I've been writing, recording and releasing music for about six years now. One thing that I get excited about and have been from day one was leaving a musical legacy or a body of work that I can be proud of as an artist. Like any good "body of work" there is a beginning and at some point an end. There's, good, bad and everything in between if you've done it right. But one thing that I can say about the music that I've released is that there is always something that I've loved about it, that drew me in to create it.

There was something deeply personal about what I've written that compelled me to put in the time and the effort to "work it out". Maybe it was a melody, a lyric in the verse or bridge that spoke to a specific time in my life and that every time I replay the song, it takes me back to a specific moment of heartbreak, joy, struggle or relief. If the music you're penning doesn't do that for you as a writer or an artist it's probably not worth putting out. We must strive for excellence as artists but not to the point where it becomes dibilitating. More importantly we need to feel the words on the page and the notes that we sing and play need to resonate from the deepest part of our soul. If my own song doesn't resonate with me, why would I expect it to speak/resonate with you? 

 From the other side of the coin though, if we don't put out our art for others to hear/see/taste/experience how will we grow as artists and creators? We live in a society of "haters" and "roasters" where we are given all of 5 seconds to prove ourselves and our worth before we become the days "fresh meat".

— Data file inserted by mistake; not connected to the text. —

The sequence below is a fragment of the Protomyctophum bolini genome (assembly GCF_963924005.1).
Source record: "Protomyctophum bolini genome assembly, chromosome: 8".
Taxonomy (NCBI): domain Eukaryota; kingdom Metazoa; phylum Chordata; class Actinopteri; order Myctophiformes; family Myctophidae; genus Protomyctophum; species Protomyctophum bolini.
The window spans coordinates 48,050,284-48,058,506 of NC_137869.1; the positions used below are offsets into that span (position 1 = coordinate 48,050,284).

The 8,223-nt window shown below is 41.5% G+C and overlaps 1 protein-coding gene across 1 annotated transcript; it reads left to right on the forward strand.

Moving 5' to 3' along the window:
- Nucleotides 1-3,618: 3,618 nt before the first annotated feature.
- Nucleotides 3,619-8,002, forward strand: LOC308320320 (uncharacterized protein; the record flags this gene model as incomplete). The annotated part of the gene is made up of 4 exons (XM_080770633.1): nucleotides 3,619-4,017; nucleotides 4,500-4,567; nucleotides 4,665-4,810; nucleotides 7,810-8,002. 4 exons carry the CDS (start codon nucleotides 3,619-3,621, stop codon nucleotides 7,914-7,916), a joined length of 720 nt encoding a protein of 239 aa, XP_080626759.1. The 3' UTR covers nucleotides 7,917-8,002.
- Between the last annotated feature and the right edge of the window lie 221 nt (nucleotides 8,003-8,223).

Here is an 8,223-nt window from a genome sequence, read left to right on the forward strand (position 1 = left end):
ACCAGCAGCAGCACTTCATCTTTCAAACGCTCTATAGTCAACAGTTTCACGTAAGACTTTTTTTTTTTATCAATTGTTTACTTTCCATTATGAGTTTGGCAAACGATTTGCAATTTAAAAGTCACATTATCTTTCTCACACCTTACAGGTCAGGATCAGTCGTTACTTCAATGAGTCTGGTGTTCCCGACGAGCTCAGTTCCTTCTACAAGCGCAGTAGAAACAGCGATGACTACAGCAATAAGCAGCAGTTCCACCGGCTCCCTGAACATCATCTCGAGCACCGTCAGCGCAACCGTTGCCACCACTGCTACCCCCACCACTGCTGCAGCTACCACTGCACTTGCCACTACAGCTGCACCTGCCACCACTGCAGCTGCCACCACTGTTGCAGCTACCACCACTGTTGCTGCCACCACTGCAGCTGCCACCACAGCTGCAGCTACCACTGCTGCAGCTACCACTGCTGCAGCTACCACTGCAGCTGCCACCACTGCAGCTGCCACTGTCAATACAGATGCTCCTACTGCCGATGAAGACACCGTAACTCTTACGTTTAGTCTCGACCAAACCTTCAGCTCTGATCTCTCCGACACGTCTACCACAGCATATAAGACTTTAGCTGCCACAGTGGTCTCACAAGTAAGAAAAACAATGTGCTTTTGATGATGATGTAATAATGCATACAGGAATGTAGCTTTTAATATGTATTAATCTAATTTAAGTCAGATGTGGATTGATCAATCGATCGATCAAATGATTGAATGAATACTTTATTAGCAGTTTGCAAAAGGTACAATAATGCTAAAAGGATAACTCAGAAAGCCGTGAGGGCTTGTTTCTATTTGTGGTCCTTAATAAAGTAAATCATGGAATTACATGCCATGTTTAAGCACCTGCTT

If you play it safe you might walk through life moderately unscathed, with some bruises and scares but for the most part, unharmed. Life is hard enough without having "the Internet" and "social media" criticize that which is most personal and meaningful to you, your art. 

No one will have criticized your work because they didn't know it existed. They didn't know you existed. 

Put your work out for people to experience. If they criticize, let them criticize, if they praise you, let them praise you but don't be defined by either.  We can grow tremendously as artists through feedback, it can also be paralyzing and crippling. Take every praise and critique with a grain of salt, consider, evaluate and then move on.  

Hearing what people actually think about what you're creating can be difficult. It's hard to hear someone's 3 minute response to something that you spent days and weeks, sometimes even months creating. There will always be people who don't like what you do and there will always be people that like what you do. When you put out your next song/piece/video/photo, people should love it or hate it, anything in between is apathy. Good art should evoke a response from people. 

Work hard at what you do, create great art and have the courage to put it out there. Receive feedback but don't be defined by it. Life is too short to not do what you love. 

 

 

 

 

 

Finally Here(almost)

Next Monday my band will be releasing our music video for "Kingdoms", the first single from our new EP which we're hoping to release sometime before the end of August, fingers crossed ;) with a second EP that's currently in production and is slated for a September/October release.